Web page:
Railton's graduate seminar students are also working on the exhibit, adding materials they select from the Faulkner collection that reveal aspects of the author and his work that are being explored in the academy today. Each student group covers a certain time period and two of his novels.
In the exhibit, graduate student Georgia Chaconas and her group are focusing on the mid-1940s, reviewing screenplays in addition to letters and photos. Of the 53 screenplays he wrote, Faulkner worked on seven films directed by Howard Hawks, including "The Big Sleep" and "To Have and Have Not," both starring Humphrey Bogart and Lauren Bacall.
"I'm not sure he enjoyed it, but it helped him financially," she said, calling his style "cinematic."
Chaconas said reading Faulkner more closely in Railton's seminar has given her a better appreciation of his nostalgia for the Old South and the issues about race that he tried to overcome in novels such as "Absalom, Absalom."
"One measure of his achievement is how much his work still has to say to us, no matter what kind of questions we want to ask it," Railton said.
For information on the 50th anniversary of Faulkner’s University residence:, visit www.lib.virginia.edu/press/faulkner/. For background on the library's Faulkner collection, visit www.lib.virginia.edu/small/collections/faulkner/. For library hours and other information about the Small Special Collections Library, go to www.lib.virginia.edu/small.
“Faulkner in the University” Symposium Participants
• Noel Polk, English professor at Mississippi State University, is the principal editor of "The Corrected Text" editions of Faulkner's novels. He also has published concordances to Faulkner's novels, written several book-length critical studies of Faulkner's works and co-edited several more.
• Thadious M. Davis, Geraldine R. Segal Professor of American Social Thought and professor of English at the University of Pennsylvania, is the author of "Games of Property: Law, Race, Gender, and Faulkner's 'Go Down, Moses'" (2003). Recently, she delivered a paper in Tokyo at an International Faulkner Symposium, sponsored by the Faulkner Society of Japan.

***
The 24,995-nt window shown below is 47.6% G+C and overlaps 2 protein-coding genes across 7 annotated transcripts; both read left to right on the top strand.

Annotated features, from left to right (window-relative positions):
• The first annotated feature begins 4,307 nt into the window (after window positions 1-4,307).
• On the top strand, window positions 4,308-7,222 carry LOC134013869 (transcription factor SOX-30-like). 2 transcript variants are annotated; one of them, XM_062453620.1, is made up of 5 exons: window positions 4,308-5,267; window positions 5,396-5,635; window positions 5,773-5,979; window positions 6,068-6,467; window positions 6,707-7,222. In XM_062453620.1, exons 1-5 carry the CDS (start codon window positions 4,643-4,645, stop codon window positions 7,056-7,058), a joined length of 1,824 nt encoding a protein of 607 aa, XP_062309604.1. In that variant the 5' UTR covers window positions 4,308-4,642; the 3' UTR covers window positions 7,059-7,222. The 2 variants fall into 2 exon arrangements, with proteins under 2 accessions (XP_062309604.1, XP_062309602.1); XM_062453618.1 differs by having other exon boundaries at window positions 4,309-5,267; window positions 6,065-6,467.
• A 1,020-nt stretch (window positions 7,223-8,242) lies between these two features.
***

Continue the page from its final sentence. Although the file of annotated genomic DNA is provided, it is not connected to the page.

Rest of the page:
• Judith L. Sensibar, English professor emerita at Arizona State University, has applied her interests in gender studies, feminist and psychoanalytic theory and the problems of modern literary biography to Faulkner. Her books include, "The Origins of Faulkner's Art" and "Faulkner's Poetry: A Bibliographic Guide to Texts and Criticism." Among her most recent essays are "Faulkner's Racialized Aesthetics" and "Estelle and William Faulkner's Imaginative Collaboration." Her forthcoming book, "Faulkner and Love: The Women Who Shaped His Art" will be published by Yale University Press in Fall 2008.
• Grace Hale, associate professor of history at U.Va., concentrates on 20th-century American cultural history and the American South. Author of the book, "Making Whiteness: The Culture of Segregation in the South, 1890-1940," Hale recently published the article, "'We're Trying Hard as Hell to Free Ourselves': Southern History and Race in the Making of William Faulkner's Literary Terrain,” co-authored with Robert Jackson, in the 2006 "Blackwell's Companion to William Faulkner." Her forthcoming book, "Rebel,
Rebel: Why Middle-Class Americans Love Outsiders and the Effects on This Romance on Postwar Culture and Politics," will be published in early 2009.